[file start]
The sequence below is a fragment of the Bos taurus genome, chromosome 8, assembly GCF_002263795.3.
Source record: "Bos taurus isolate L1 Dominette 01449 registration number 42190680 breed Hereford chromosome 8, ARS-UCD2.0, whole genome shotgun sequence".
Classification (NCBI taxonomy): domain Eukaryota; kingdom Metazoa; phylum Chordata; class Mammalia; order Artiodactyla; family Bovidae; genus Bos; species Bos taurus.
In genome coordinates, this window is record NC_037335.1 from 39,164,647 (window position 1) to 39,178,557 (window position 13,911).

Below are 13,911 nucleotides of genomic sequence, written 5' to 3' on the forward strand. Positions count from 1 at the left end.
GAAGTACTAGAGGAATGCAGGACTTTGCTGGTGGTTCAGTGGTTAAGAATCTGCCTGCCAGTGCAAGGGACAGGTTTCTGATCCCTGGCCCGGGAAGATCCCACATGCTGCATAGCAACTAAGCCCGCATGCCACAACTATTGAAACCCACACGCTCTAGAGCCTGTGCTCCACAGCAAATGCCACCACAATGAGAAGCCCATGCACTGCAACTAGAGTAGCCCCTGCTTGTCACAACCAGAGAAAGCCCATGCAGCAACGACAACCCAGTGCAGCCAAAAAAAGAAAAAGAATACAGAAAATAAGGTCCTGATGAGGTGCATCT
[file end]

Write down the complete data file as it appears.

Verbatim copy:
The sequence below is a fragment of the Bos taurus genome, chromosome 8, assembly GCF_002263795.3.
Source record: "Bos taurus isolate L1 Dominette 01449 registration number 42190680 breed Hereford chromosome 8, ARS-UCD2.0, whole genome shotgun sequence".
Classification (NCBI taxonomy): domain Eukaryota; kingdom Metazoa; phylum Chordata; class Mammalia; order Artiodactyla; family Bovidae; genus Bos; species Bos taurus.
In genome coordinates, this window is record NC_037335.1 from 39,164,647 (window position 1) to 39,178,557 (window position 13,911).

Below are 13,911 nucleotides of genomic sequence, written 5' to 3' on the forward strand. Positions count from 1 at the left end.
GAAGTACTAGAGGAATGCAGGACTTTGCTGGTGGTTCAGTGGTTAAGAATCTGCCTGCCAGTGCAAGGGACAGGTTTCTGATCCCTGGCCCGGGAAGATCCCACATGCTGCATAGCAACTAAGCCCGCATGCCACAACTATTGAAACCCACACGCTCTAGAGCCTGTGCTCCACAGCAAATGCCACCACAATGAGAAGCCCATGCACTGCAACTAGAGTAGCCCCTGCTTGTCACAACCAGAGAAAGCCCATGCAGCAACGACAACCCAGTGCAGCCAAAAAAAGAAAAAGAATACAGAAAATAAGGTCCTGATGAGGTGCATCT